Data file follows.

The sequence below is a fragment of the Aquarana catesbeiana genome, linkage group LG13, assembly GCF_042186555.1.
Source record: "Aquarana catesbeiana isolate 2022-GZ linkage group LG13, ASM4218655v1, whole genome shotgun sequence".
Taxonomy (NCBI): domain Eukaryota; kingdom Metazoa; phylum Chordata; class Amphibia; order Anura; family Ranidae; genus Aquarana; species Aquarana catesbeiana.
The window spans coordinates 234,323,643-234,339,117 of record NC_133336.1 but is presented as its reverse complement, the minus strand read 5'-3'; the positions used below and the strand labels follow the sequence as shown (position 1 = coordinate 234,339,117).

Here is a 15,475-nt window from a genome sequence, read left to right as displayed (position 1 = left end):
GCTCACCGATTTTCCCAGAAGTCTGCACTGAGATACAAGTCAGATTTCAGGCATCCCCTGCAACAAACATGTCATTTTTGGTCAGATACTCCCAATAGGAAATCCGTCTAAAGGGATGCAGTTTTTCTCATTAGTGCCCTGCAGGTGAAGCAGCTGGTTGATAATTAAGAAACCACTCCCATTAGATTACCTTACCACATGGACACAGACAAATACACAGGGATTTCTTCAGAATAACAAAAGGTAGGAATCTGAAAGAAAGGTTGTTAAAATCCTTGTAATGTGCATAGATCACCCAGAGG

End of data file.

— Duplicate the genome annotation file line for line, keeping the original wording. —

The sequence below is a fragment of the Aquarana catesbeiana genome, linkage group LG13, assembly GCF_042186555.1.
Source record: "Aquarana catesbeiana isolate 2022-GZ linkage group LG13, ASM4218655v1, whole genome shotgun sequence".
Taxonomy (NCBI): domain Eukaryota; kingdom Metazoa; phylum Chordata; class Amphibia; order Anura; family Ranidae; genus Aquarana; species Aquarana catesbeiana.
The window spans coordinates 234,323,643-234,339,117 of record NC_133336.1 but is presented as its reverse complement, the minus strand read 5'-3'; the positions used below and the strand labels follow the sequence as shown (position 1 = coordinate 234,339,117).

Here is a 15,475-nt window from a genome sequence, read left to right as displayed (position 1 = left end):
GCTCACCGATTTTCCCAGAAGTCTGCACTGAGATACAAGTCAGATTTCAGGCATCCCCTGCAACAAACATGTCATTTTTGGTCAGATACTCCCAATAGGAAATCCGTCTAAAGGGATGCAGTTTTTCTCATTAGTGCCCTGCAGGTGAAGCAGCTGGTTGATAATTAAGAAACCACTCCCATTAGATTACCTTACCACATGGACACAGACAAATACACAGGGATTTCTTCAGAATAACAAAAGGTAGGAATCTGAAAGAAAGGTTGTTAAAATCCTTGTAATGTGCATAGATCACCCAGAGG